He isn't the first curator to take a populist tack—nor can he entirely dodge critics who will claim he's dumbing down the art experience. But Beal says that "most people who work in museums don't understand the gap between the intelligent visitor and how we present art. What we're doing is being straightforward." He's also trying to reach a much more diverse public than most museums. All kinds of classical- arts organizations—just think of opera companies—are desperate for younger audiences, but the DIA also needs to bridge the vast ethnic and socioeconomic divides of Detroit and its suburbs. The city is more than 80 percent African-American; the surrounding region is home not only to middle-class and wealthy whites but to an increasingly diverse population, including one of the largest Muslim communities in the United States. Early in his tenure at the DIA, Beal established a department for African-American art with its own curator. For the new Islamic galleries, opening next spring, he and his staff have devised a route for Muslim visitors so they won't pass artworks that depict nudity. The museum has also aggressively pursued what Beal terms "community connections" —or outreach. Glenda Price, a retired college president and DIA trustee, recalls her surprise at the city's level of "suspicion and tension" when she moved here 10 years ago from Atlanta, also a largely African-American city. "It's now beginning to abate," she says—and she sees the museum as an agent for further change. "You go to the DIA and you see all sorts of people. It really has the ability to create community."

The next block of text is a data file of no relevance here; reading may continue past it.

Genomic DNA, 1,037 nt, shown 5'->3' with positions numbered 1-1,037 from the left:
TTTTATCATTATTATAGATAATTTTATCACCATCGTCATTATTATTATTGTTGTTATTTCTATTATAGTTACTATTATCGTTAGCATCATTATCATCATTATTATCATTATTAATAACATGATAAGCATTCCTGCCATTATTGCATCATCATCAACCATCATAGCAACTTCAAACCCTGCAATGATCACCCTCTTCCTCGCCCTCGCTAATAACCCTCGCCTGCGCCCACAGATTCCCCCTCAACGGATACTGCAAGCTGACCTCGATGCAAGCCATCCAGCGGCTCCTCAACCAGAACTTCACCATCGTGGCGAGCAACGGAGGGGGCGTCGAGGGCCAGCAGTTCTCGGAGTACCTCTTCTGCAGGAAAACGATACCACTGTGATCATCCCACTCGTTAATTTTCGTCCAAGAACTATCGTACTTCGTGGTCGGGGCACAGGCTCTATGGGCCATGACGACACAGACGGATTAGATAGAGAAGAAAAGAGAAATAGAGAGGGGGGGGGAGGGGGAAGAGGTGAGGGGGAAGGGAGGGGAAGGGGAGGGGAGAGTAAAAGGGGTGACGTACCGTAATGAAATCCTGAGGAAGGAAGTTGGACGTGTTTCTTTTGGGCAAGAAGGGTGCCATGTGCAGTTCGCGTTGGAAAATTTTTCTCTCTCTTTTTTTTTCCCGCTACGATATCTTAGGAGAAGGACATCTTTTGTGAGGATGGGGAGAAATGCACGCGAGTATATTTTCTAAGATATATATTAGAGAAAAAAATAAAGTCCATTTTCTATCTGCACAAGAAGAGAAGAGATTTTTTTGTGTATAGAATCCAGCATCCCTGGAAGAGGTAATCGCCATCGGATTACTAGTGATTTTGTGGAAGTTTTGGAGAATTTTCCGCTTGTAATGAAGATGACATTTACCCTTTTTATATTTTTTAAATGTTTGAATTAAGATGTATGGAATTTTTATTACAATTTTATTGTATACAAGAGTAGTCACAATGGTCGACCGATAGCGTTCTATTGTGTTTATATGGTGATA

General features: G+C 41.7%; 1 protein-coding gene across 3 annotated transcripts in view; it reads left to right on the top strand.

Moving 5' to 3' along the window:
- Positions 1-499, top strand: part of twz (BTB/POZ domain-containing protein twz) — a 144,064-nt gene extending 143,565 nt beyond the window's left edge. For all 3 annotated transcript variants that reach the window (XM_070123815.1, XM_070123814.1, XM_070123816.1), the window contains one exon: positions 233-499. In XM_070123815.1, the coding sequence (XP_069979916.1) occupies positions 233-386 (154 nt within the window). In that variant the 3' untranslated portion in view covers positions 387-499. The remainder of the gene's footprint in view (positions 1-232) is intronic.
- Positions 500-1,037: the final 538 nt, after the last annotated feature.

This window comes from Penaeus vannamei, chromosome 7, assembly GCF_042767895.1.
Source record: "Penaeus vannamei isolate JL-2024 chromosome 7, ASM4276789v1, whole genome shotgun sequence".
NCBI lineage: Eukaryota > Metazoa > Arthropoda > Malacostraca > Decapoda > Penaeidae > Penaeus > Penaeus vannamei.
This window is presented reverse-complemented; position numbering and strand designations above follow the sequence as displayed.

What is helping the museum to tap into that diverse community is the quiet renaissance of Detroit's downtown. "There's a burgeoning revival," says Reed Kroloff, director of the Cranbrook Academy in nearby Bloomfield Hills. "There's a developing design district, a huge number of condo conversions, people moving into lofts." The symphony hall has been renovated, restaurants and clubs are beginning to thrive, and the sports stadiums are bringing in big crowds. Two years ago attendance at the museum surged as thousands of visitors descended on downtown Detroit in the days before the Super Bowl.
Businesses have been moving back downtown, too—including the marketing firm owned by Edsel Ford II, whose grandfather, the son of Henry Ford, was a key benefactor of the DIA, along with his wife. "They had a great love for Detroit and for the Institute of Arts," says Ford. "Just think how controversial it was for him to ask Diego Rivera—a communist—to come to Detroit and paint those murals." The DIA is full of such legacies from the old families of Detroit—the Fords and the Dodges, the Scrippses and the Booths. If the museum can lure the public of today to see those treasures of the past, it ought to thrive well into the future.